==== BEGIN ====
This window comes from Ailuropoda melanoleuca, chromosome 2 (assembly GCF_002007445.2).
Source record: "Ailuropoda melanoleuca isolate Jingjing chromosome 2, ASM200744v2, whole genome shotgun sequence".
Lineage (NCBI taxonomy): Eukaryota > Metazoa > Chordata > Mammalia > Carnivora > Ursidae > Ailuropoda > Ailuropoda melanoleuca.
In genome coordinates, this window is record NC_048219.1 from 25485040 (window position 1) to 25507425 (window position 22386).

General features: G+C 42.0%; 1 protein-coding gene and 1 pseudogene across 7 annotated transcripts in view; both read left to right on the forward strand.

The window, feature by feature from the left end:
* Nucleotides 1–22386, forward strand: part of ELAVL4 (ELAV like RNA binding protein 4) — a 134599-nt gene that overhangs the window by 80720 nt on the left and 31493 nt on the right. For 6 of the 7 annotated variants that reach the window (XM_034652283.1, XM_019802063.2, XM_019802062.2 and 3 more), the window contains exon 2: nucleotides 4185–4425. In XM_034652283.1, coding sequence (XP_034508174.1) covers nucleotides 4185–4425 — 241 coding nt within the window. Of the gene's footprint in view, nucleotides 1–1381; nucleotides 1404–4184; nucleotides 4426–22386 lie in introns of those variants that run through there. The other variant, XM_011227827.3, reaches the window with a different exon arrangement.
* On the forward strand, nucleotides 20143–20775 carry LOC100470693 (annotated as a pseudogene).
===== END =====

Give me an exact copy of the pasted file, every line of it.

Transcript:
This window comes from Ailuropoda melanoleuca, chromosome 2 (assembly GCF_002007445.2).
Source record: "Ailuropoda melanoleuca isolate Jingjing chromosome 2, ASM200744v2, whole genome shotgun sequence".
Lineage (NCBI taxonomy): Eukaryota > Metazoa > Chordata > Mammalia > Carnivora > Ursidae > Ailuropoda > Ailuropoda melanoleuca.
In genome coordinates, this window is record NC_048219.1 from 25485040 (window position 1) to 25507425 (window position 22386).

General features: G+C 42.0%; 1 protein-coding gene and 1 pseudogene across 7 annotated transcripts in view; both read left to right on the forward strand.

The window, feature by feature from the left end:
* Nucleotides 1–22386, forward strand: part of ELAVL4 (ELAV like RNA binding protein 4) — a 134599-nt gene that overhangs the window by 80720 nt on the left and 31493 nt on the right. For 6 of the 7 annotated variants that reach the window (XM_034652283.1, XM_019802063.2, XM_019802062.2 and 3 more), the window contains exon 2: nucleotides 4185–4425. In XM_034652283.1, coding sequence (XP_034508174.1) covers nucleotides 4185–4425 — 241 coding nt within the window. Of the gene's footprint in view, nucleotides 1–1381; nucleotides 1404–4184; nucleotides 4426–22386 lie in introns of those variants that run through there. The other variant, XM_011227827.3, reaches the window with a different exon arrangement.
* On the forward strand, nucleotides 20143–20775 carry LOC100470693 (annotated as a pseudogene).